By Nancy Lee Thomas
Copyright © 2001 NLThomas
CHEROKEE, NORTH CAROLINA - On September 13 the Tribal Council of the Eastern Band of Cherokee Indians (EBCI) voted to lobby for a tax exemption for Cherokee citizens, for purchases made off the reservation. Citizens of the EBCI, are exempt from paying local and state taxes on the reservation. State and local taxes are required to be paid by citizens of the EBCI when purchases made off the reservation. Federal taxes are paid for purchases are made both on and off the reservation.
No state or local sales taxes are paid by visitors or by residents of the Cherokee Indian Reservation, for purchases made on the reservation, but a 7 percent tribal levy is tacted on to the purchase price. The tribal levy nets the tribe around $6 million annually.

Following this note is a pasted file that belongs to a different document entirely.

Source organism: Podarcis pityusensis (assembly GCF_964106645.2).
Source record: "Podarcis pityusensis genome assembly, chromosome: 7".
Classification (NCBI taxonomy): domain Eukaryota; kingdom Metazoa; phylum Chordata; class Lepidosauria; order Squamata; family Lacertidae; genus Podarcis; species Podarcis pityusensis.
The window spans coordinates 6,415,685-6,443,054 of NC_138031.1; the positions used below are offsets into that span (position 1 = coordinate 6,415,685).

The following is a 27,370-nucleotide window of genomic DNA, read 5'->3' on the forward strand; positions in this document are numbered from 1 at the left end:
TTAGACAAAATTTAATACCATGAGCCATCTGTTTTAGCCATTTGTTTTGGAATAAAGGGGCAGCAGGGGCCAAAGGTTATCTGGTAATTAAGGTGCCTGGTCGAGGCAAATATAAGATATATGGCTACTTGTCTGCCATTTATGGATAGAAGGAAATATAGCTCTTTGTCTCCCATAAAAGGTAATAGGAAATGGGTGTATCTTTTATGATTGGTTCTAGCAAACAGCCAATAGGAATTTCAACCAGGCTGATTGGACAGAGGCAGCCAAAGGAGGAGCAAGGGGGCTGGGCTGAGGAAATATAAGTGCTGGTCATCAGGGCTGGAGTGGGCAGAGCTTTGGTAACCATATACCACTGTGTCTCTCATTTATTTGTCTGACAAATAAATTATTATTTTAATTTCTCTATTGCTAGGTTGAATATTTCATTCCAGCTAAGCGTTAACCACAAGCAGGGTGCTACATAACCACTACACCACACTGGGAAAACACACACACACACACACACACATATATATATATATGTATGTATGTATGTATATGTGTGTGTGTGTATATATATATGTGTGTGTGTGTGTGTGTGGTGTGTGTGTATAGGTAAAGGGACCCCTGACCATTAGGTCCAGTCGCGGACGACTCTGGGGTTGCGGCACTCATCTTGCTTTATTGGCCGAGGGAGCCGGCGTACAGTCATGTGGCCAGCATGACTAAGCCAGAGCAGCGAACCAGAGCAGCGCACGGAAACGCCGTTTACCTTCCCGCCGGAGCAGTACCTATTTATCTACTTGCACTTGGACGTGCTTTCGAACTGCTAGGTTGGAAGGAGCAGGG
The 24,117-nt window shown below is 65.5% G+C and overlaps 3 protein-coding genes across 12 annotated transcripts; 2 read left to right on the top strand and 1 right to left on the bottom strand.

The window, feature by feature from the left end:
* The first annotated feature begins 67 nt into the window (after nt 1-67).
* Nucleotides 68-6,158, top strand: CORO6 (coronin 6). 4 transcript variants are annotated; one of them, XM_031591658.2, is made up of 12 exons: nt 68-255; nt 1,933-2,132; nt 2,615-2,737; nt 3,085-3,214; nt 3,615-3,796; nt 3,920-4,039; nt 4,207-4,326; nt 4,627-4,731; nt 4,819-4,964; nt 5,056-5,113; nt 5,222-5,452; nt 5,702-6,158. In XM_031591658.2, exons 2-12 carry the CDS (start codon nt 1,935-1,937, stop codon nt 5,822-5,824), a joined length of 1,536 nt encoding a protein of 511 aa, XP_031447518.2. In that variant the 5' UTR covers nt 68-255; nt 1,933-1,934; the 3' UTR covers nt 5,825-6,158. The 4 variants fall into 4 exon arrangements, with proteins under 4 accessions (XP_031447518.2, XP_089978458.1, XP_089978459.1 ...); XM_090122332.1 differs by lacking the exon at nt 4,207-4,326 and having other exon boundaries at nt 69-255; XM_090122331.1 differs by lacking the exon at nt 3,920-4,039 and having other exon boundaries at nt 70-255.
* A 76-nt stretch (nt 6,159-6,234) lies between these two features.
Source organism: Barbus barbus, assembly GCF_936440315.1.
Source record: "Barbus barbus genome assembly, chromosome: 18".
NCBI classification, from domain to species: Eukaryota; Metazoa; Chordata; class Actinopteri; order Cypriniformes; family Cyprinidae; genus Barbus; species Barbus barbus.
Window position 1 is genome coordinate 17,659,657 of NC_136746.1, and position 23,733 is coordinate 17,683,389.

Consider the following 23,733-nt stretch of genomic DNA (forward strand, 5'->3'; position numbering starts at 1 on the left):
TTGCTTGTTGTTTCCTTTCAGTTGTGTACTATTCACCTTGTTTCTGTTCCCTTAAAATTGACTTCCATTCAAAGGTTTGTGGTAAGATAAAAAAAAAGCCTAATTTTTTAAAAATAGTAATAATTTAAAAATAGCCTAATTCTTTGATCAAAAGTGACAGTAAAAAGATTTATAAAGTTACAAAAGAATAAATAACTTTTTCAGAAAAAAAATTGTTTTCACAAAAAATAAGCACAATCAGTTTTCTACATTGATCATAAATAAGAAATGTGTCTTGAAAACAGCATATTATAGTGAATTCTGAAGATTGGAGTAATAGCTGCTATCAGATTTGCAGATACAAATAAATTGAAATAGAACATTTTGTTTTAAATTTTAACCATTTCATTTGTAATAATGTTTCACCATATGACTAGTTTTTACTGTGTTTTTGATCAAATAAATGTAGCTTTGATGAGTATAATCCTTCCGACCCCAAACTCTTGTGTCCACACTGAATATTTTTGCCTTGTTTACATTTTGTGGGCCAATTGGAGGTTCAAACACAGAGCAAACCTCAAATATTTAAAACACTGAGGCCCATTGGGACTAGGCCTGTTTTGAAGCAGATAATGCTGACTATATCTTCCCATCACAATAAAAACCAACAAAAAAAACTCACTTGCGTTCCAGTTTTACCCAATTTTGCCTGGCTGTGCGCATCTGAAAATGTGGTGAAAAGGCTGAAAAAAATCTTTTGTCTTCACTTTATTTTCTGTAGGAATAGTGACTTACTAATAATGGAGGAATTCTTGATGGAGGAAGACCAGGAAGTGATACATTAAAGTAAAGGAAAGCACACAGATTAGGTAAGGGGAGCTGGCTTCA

While a majority of the tribal council support seeking the tax exemption, seeing it as a way for the tribal government to "look out for its citizens", not all agree. Principal Chief Leon Jones and David Nash, the attorney general for the EBCI, both recommended caution.
Chief Jones and Attorney General Nash said that lobbying for a tax exemption might hurt tribal relations with state officials on gaming. The principal source of revenue for the tribe is Harrah's Cherokee Casino, which is owned by the EBCI.
Nash said also that the state's already tight budget would make any tax exemption not likely, due to the loss of revenue it would mean to the state.
A state and local tax exemption, applied to off reservation purchases, could mean hundreds of dollars in savings to each of the 12,500 citizens of the Eastern Band of Cherokee Indians.
Related contact information and paths:
Eastern Band of Cherokee Indians